What will the future hold for ad targeting?

September 20, 2020
SCMP Insights
It’s becoming likely that there will be two major choices for data activation in the future.
  1. Deterministic, first-party data collected by the owner of a direct-to-consumer relationship (i.e. a publisher or brand).
  2. Probabilistic data collected by a third party and aggregated into anonymous groups.
In this article, I want to discuss the new breed of third-party probabilistic data sets.

Probabilistic data
Definition: Probabilistic data is information that is based on relational patterns and the likelihood of a certain outcome. A common example of probabilistic data at use is in weather forecasting, where a value is based on past conditions and probability.

This is useful in a privacy-first world as, in media terms, this is likely to be data that is acquired en masse by scraping data (such as article context) from various sites and then categorised into standardised segmentation before applying some modelling to expand the base.

This practice does not require you to target an individual, but a group of people that have, or are likely to show, this attribute (for example, an interest in sports). It’s also easy and cheap to do and can be pretty niche in context.

On the face of it, this is a great tool for media buyers. However, it does have some issues.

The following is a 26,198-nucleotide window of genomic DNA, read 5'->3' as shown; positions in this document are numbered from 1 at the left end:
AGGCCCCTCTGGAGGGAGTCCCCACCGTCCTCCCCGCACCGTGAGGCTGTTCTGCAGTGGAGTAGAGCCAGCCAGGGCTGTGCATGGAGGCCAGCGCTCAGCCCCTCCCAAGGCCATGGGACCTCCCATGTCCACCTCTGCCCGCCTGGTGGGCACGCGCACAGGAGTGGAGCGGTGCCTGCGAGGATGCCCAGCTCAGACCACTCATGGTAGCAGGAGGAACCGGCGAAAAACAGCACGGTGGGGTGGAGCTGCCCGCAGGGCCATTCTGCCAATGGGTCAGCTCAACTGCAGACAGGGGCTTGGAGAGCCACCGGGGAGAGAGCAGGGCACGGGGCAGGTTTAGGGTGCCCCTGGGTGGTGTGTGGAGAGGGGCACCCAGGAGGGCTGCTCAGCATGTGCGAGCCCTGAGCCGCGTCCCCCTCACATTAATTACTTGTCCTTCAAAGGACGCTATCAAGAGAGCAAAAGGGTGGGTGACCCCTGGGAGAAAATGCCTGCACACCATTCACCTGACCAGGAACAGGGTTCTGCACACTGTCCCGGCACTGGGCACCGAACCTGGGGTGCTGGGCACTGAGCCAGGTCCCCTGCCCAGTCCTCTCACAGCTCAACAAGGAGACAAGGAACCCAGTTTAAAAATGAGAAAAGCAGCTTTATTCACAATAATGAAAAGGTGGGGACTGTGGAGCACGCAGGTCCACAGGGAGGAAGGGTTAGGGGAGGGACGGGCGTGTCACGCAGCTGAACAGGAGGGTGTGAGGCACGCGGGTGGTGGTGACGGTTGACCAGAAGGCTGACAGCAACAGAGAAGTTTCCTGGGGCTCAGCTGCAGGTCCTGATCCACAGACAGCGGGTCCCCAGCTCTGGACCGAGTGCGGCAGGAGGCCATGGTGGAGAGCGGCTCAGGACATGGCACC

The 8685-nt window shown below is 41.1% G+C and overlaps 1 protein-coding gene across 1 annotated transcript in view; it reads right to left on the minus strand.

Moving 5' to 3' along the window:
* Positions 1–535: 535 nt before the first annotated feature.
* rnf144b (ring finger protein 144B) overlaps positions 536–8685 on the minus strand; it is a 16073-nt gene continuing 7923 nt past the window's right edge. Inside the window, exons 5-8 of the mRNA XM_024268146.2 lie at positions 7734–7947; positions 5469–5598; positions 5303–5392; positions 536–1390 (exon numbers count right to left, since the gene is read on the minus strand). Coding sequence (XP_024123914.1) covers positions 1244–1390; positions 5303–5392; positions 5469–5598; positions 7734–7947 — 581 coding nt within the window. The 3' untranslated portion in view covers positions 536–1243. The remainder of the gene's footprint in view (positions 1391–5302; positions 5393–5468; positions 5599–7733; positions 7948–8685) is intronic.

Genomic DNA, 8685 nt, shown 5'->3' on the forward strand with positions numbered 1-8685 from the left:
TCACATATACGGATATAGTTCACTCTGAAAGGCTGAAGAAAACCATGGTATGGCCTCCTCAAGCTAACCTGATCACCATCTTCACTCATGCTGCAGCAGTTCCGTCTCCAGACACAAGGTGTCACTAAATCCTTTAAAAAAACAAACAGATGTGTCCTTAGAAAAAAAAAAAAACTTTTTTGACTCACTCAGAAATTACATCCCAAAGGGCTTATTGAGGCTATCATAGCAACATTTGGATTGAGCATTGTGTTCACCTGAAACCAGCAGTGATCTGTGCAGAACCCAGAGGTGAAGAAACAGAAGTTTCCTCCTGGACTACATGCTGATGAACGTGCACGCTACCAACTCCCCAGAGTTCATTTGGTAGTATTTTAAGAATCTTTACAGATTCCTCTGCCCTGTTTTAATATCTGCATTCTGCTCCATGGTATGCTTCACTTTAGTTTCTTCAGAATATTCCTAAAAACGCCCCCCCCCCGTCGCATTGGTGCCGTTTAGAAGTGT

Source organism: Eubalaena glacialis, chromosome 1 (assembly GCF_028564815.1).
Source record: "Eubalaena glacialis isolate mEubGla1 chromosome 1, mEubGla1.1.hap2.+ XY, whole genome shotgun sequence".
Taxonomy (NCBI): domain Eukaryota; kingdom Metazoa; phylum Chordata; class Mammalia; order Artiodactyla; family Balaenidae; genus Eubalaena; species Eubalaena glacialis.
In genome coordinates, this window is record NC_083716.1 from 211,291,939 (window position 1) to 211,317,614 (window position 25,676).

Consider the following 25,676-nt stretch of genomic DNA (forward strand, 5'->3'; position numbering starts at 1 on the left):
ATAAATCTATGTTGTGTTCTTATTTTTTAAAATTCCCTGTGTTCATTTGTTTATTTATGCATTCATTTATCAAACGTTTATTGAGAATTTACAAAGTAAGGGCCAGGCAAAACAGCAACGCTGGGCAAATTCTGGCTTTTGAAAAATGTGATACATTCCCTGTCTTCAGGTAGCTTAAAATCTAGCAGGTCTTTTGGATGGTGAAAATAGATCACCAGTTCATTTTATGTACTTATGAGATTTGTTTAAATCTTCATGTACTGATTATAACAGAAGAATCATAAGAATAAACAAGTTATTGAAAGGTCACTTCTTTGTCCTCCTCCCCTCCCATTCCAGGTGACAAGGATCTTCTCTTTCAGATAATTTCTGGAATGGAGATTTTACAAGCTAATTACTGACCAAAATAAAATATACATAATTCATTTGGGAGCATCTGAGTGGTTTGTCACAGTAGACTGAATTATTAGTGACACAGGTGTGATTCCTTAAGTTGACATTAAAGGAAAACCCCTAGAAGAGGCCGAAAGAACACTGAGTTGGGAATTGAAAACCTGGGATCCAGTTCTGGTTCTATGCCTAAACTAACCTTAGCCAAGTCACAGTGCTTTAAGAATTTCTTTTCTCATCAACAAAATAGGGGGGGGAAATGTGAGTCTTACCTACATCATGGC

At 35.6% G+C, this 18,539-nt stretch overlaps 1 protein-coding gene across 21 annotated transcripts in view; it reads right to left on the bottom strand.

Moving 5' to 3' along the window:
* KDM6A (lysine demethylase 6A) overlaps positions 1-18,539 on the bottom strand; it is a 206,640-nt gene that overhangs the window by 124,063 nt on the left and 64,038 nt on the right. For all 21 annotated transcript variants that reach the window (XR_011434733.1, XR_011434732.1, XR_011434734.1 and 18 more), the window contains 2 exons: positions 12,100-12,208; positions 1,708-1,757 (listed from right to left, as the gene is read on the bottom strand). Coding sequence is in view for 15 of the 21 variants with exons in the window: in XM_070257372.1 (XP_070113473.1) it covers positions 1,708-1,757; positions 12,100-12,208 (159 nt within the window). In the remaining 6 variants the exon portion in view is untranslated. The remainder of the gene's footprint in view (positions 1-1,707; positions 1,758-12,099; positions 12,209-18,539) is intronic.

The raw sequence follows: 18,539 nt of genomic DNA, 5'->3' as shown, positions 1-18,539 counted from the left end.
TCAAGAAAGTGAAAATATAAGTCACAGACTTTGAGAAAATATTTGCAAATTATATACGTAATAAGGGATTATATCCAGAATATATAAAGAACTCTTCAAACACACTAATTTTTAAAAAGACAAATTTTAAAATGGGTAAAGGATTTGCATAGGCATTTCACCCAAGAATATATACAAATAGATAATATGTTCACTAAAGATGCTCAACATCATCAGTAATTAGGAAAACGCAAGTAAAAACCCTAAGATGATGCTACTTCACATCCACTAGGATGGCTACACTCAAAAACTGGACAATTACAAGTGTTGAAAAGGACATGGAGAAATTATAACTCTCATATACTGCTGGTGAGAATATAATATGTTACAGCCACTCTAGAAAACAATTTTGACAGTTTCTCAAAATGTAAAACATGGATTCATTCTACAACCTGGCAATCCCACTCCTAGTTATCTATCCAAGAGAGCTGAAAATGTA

Firstly, the quality of data may be unclear (when was the data collected? How much was the data modelled? Does a user reading one article qualify as having an interest?). It does not allow a brand to establish a relationship with a specific user, measure changes in awareness and attitude, retarget or monitor sales attribution.

Issues on the horizon
Looking to the future, this kind of data, and the providers associated with it, may be in trouble for two major reasons.
  1. Most of this data is scraped from publisher sites (sometimes with explicit permission, but sometimes not). There is a growing sentiment that publishers are not fairly compensated for this as they rarely see a significant or measurable payment. In fact, it may lead to the continued commoditisation of their data as brands may activate data from premium publishers for run-of-network OMP (open marketplace) buying. A quick LinkedIn poll shows 82 per cent of media professionals believe publishers should stop third parties scraping their contextual data and the tools to do so are readily available.
  2. Growing governmental, browser and OEM (original equipment manufacturer) regulation mean users will be easily able to select what kind of data is collected and by whom – making trusted first-party relationships even more important.
It’s my opinion that this will put third-party data providers in a difficult position with heavily restricted access to quality data.

In the UK, we saw a few location-based data providers close shop when GDPR (the European Union’s General Data Protection Regulation) initially came in as it became apparent that users would not give them permission to be tracked. The upcoming changes are far more comprehensive and I foresee many more data-based third parties going the same way.